- When not warranted unless otherwise directed by Council action.
- If not meeting any of the above criteria.
Maintenance of Existing “Stop” Signs
When Existing “Stop” Signs Do NOT Meet the Above Guidelines:
- On private streets or commercial drives that do not give the appearance of a through street, any existing signs will be left in place until they get knocked down or need maintenance. At that time, the signs will not be replaced.
When Existing “Stop” Signs Meet the Above Guidelines:
- “Stop” signs meeting the above guidelines shall be re-installed immediately upon notification of a knockdown or other required maintenance.
Converting a Multi-Way Stop Control to a Two-Way Stop Control
The continued need for an existing multi-way stop control may be evaluated by the staff. If the warrants for a multi-way stop as indicated above are not met a proposal will be presented to the Public Works Committee for conversion to a two-way stop control.
The standard size of the “Stop” (R1-1) sign that faces traffic on conventional multi-lane road approaches shall be 36” x 36”.
Where side roads intersect a conventional multi-lane road that has a posted speed limit of 45 mph or higher, the minimum size of the “Stop” (R1-1) sign facing the side road approach shall be 36” x 36”, even if the side road has only one approach lane.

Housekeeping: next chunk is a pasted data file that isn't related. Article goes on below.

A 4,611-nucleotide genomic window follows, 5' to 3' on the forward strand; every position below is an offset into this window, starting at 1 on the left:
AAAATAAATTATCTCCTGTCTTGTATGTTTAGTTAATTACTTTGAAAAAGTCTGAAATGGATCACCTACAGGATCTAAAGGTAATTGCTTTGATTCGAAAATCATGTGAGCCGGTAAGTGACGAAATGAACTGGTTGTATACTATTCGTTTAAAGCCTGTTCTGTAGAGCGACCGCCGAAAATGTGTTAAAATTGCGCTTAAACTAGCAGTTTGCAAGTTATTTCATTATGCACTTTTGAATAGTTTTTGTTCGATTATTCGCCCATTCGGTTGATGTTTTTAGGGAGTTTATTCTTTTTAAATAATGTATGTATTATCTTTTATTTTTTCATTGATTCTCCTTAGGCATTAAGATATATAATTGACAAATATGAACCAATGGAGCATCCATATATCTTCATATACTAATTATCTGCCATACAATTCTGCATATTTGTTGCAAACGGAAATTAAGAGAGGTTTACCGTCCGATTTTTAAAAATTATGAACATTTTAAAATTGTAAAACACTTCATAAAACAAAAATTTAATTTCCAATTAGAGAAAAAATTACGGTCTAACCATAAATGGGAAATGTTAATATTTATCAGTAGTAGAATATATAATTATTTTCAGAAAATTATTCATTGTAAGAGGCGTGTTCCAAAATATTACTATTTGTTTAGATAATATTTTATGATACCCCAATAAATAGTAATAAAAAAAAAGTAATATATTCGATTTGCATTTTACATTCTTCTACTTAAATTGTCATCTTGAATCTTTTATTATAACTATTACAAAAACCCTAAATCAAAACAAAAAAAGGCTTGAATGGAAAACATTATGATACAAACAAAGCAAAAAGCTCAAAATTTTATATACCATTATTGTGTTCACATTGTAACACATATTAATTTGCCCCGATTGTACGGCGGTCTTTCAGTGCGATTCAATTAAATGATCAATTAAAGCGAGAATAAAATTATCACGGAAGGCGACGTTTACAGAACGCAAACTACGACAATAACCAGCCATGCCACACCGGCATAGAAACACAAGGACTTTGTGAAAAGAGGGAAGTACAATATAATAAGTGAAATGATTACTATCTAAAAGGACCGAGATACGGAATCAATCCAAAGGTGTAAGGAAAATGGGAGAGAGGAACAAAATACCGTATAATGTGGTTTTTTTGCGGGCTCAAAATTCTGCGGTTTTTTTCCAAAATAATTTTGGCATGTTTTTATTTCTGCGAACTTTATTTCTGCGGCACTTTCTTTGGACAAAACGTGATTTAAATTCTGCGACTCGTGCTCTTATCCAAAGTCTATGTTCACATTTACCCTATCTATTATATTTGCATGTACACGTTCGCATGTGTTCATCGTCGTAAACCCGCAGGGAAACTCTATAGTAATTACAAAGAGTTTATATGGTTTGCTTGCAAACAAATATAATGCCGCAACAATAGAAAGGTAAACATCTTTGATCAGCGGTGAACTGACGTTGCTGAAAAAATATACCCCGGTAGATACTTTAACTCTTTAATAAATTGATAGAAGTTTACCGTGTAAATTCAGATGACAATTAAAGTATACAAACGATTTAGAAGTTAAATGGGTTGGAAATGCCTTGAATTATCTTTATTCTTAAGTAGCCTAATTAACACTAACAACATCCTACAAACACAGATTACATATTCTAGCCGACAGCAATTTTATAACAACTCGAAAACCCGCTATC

Where side roads intersect a multi-lane road that has a posted speed limit of 40 mph or less, the minimum size of the “Stop” (R1-1) sign facing traffic on the side road approach shall be 30” x 30” if the side road has a single lane approach and 36” x 36” if the side road has a multi-lane approach.
To assist in determining the proper “Stop” sign size that should be used, see the attached “Flow Chart for Determining Minimum Stop Sign Size” at the end of this document.
The standard size of the “All Way” (R1-3p) plaque shall be 18” x 6”.
Color and Shape:
The “Stop” (R1-1) sign shall be an octagon with a white legend and white border, on a retro-reflectorized red background.
The “All Way” (R1-3p) sign shall be a rectangle with a white legend and white border, on a retro-reflectorized red background.